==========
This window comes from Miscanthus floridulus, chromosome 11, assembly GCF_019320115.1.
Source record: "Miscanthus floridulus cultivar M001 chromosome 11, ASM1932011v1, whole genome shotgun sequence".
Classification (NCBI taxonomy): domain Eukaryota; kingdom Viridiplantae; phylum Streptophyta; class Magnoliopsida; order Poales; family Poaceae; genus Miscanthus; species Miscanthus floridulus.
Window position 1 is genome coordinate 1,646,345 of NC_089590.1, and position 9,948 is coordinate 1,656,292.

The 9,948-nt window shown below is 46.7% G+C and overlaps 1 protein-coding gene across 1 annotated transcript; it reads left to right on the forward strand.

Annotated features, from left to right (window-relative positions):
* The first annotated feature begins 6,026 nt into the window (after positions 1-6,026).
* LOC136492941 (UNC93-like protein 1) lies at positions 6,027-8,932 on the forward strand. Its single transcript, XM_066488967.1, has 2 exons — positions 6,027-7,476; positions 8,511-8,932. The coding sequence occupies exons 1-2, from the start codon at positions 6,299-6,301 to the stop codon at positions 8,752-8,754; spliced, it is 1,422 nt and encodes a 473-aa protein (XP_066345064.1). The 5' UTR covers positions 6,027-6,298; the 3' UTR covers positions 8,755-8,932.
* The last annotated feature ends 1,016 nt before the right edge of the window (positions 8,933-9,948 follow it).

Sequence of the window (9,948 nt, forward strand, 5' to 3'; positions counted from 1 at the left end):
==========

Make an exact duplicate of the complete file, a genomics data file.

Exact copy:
This window comes from Miscanthus floridulus, chromosome 11, assembly GCF_019320115.1.
Source record: "Miscanthus floridulus cultivar M001 chromosome 11, ASM1932011v1, whole genome shotgun sequence".
Classification (NCBI taxonomy): domain Eukaryota; kingdom Viridiplantae; phylum Streptophyta; class Magnoliopsida; order Poales; family Poaceae; genus Miscanthus; species Miscanthus floridulus.
Window position 1 is genome coordinate 1,646,345 of NC_089590.1, and position 9,948 is coordinate 1,656,292.

The 9,948-nt window shown below is 46.7% G+C and overlaps 1 protein-coding gene across 1 annotated transcript; it reads left to right on the forward strand.

Annotated features, from left to right (window-relative positions):
* The first annotated feature begins 6,026 nt into the window (after positions 1-6,026).
* LOC136492941 (UNC93-like protein 1) lies at positions 6,027-8,932 on the forward strand. Its single transcript, XM_066488967.1, has 2 exons — positions 6,027-7,476; positions 8,511-8,932. The coding sequence occupies exons 1-2, from the start codon at positions 6,299-6,301 to the stop codon at positions 8,752-8,754; spliced, it is 1,422 nt and encodes a 473-aa protein (XP_066345064.1). The 5' UTR covers positions 6,027-6,298; the 3' UTR covers positions 8,755-8,932.
* The last annotated feature ends 1,016 nt before the right edge of the window (positions 8,933-9,948 follow it).

Sequence of the window (9,948 nt, forward strand, 5' to 3'; positions counted from 1 at the left end):